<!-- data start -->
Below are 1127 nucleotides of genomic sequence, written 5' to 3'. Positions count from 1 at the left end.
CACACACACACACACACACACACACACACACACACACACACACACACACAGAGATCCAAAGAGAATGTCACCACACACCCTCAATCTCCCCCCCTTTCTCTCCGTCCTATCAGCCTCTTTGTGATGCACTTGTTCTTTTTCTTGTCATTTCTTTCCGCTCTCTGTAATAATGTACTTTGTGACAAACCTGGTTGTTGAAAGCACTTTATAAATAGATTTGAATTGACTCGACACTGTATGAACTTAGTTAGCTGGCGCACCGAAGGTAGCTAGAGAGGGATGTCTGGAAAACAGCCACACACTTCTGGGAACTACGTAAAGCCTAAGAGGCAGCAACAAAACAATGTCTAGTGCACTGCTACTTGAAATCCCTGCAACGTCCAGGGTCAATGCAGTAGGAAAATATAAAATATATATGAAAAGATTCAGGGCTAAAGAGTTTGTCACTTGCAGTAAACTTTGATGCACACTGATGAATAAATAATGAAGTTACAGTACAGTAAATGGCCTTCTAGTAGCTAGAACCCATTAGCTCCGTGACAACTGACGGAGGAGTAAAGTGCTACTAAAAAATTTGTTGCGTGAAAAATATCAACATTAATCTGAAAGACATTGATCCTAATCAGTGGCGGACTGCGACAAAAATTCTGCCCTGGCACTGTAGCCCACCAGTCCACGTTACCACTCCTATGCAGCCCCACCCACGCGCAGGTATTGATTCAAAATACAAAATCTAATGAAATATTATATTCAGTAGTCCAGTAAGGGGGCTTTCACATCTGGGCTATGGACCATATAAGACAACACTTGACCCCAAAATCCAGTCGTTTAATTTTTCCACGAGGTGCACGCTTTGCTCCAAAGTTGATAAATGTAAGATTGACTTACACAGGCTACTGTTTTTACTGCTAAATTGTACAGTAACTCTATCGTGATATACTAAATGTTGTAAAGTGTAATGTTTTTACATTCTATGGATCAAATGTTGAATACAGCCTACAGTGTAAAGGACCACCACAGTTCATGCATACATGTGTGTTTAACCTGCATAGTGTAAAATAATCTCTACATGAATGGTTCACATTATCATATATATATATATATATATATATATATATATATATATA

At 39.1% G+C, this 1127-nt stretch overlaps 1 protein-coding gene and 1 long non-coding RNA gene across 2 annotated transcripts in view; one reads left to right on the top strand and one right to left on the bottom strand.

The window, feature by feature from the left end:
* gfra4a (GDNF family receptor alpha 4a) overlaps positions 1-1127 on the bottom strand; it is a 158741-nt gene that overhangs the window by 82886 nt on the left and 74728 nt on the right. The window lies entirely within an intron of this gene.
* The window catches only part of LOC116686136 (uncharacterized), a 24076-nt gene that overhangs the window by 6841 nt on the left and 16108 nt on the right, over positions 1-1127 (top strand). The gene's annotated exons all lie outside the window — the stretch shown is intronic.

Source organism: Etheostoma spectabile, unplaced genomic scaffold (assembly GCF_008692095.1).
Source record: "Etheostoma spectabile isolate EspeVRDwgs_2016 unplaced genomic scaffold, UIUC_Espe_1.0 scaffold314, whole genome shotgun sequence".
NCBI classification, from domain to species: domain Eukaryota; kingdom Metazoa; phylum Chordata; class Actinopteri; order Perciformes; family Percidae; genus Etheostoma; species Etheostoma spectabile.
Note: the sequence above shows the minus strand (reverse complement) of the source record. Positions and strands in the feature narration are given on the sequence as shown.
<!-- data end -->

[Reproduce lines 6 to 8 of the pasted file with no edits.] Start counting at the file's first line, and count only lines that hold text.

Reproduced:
* The window catches only part of LOC116686136 (uncharacterized), a 24076-nt gene that overhangs the window by 6841 nt on the left and 16108 nt on the right, over positions 1-1127 (top strand). The gene's annotated exons all lie outside the window — the stretch shown is intronic.

Source organism: Etheostoma spectabile, unplaced genomic scaffold (assembly GCF_008692095.1).
Source record: "Etheostoma spectabile isolate EspeVRDwgs_2016 unplaced genomic scaffold, UIUC_Espe_1.0 scaffold314, whole genome shotgun sequence".